The first was that Walker quit the race early – he recognized very quickly that he had no chance at winning the White House, and so he folded up shop in late September and went back to Wisconsin to tend to his political affairs at home. Walker’s second smart move was to recognize the threat posed by Donald Trump to his party and call for the other candidates to unite to stop him. Nobody listened then, but now Walker has the state GOP behind him as part of a unified effort to elevate Ted Cruz over Trump, and it seems to be working – going into today’s voting, Cruz is leading Trump in the polls and poised to put a large dent in Trump’s delegate lead. Wisconsin was a bad state for Trump to begin with, given its demographic make-up, and the candidate has done himself no favors recently, so Cruz and Walker are positioned to deliver a stinging blow to Trump.

Ted's in much the same boat as Bernie, needing to score big wins in forthcoming contests in order to make a persuasive case for himself as standard-bearer.

The question is whether it will be enough to do real damage to Trump’s push for the nomination. For the #NeverTrump types, Wisconsin is a critical part of the plan to deny Trump the nomination outright. The margin in Wisconsin matters, given how the state apportions its 42 delegates – 18 delegates go to the statewide winner, while the winner of each of the state’s congressional districts gets three. It’s conceivable that Cruz could shut out Trump or limit him to just a handful of delegates, which would force Trump to make them up in later contests. Right now, for the #NeverTrump faithful, it’s all about making Trump’s delegate math as difficult as possible, keeping him from reaching the 1,237-delegate threshold to win outright, and hoping that someone else will prevail in a contested convention.

Ah, that brokered convention.  Since GOP delegates are released from their commitment after the first round, it's almost a certainty today that the nomination will be negotiated.  And making that deal looks like poor odds for The Donald, even if he tries to buy them or bribe them.

The question remains whether this scenario is good for Ted or not.

Texas Sen. Ted Cruz said (last month) that he would be OK with a "contested convention," but not a "brokered convention."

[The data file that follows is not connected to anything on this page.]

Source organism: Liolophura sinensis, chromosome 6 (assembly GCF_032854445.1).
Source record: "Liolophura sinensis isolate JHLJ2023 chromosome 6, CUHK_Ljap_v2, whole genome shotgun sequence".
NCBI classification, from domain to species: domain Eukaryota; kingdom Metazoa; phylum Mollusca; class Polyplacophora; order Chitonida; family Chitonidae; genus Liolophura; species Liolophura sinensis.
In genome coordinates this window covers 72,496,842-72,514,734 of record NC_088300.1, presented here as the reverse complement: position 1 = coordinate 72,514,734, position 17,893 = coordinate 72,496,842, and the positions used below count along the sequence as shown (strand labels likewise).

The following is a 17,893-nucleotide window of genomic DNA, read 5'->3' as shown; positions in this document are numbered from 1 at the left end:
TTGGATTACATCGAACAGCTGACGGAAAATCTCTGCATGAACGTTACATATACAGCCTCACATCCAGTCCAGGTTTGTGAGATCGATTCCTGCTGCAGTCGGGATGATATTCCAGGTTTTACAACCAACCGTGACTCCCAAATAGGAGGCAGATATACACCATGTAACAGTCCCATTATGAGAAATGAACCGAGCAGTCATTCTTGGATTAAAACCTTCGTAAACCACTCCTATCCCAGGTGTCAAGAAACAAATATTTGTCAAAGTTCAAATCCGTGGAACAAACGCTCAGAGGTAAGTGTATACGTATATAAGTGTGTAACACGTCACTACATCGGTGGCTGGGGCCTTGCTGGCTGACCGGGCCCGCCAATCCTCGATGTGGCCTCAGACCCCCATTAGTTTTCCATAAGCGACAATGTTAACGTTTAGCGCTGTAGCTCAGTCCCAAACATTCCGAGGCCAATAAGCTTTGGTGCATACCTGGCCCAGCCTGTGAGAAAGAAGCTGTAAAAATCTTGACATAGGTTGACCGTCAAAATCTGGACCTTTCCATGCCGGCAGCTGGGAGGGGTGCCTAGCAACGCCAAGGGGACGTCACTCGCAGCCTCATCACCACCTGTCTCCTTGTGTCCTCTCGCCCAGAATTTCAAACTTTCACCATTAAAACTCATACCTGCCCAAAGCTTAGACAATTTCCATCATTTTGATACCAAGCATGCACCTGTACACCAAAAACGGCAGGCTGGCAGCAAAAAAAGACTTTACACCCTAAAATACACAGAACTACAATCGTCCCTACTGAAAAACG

The two terms have become prominent in political buzz as it grows increasingly likely that no candidate will claim an outright majority of delegates before the GOP convention in July. In that case, delegates would re-vote to pick a winner.
Cruz previously has asserted that a brokered convention would prompt a voter "revolt," but he told Fox's Megyn Kelly at a town hall interview in Raleigh, North Carolina that, "a contested convention is a different thing."
So, what's the difference? According to Jeff Engle, director of the Center for Presidential History at Southern Methodist University, "In a contested convention, no one shows up with all the delegates they need (to win the nomination). In a brokered convention, people begin cutting deals."
In other words, the delegates supporting third- and fourth-place candidates would have to choose which of the top two candidates to support in a contested convention.

Ted's not lying here; like Hillary he's just using flexible definitions of words.  Both Mr. T and Havana Ted are worried about a Paul Ryan nomination from a floor fight, but it's more possible in my humble O that a Trump/Cruz ticket comes out of that, since Ted holds most of the face cards.

...in the event that Trump fails to lock down the Republican nomination by June 7, it will be Cruz’s turn to deal a high-stakes hand of Texas Hold-Em. If he cannot put together three of a kind with Kasich and Rubio, he’ll get his share of the pot by pairing up with Trump.

Good times.

1 comment:

Gadfly said...

A Trump/Cruz ticket would take deep swallows from both AND a lot of delegates AND a lot of "backroom brokers."

On Bernie, this: https://theweek.com/articles/616524/why-trashing-hillary-clinton-wouldnt-have-helped-bernie-sanders

is an interesting, or "interesting," read.

And, it "interestingly" never mentions a word about his, or her, foreign policy. Nor does the NYT piece it links.

Shock me.

On the race, Clinton's got Establishment backing, looking ahead, in both Pennsylvania and New York. She does in California, too, but that state may favor Sanders in other ways.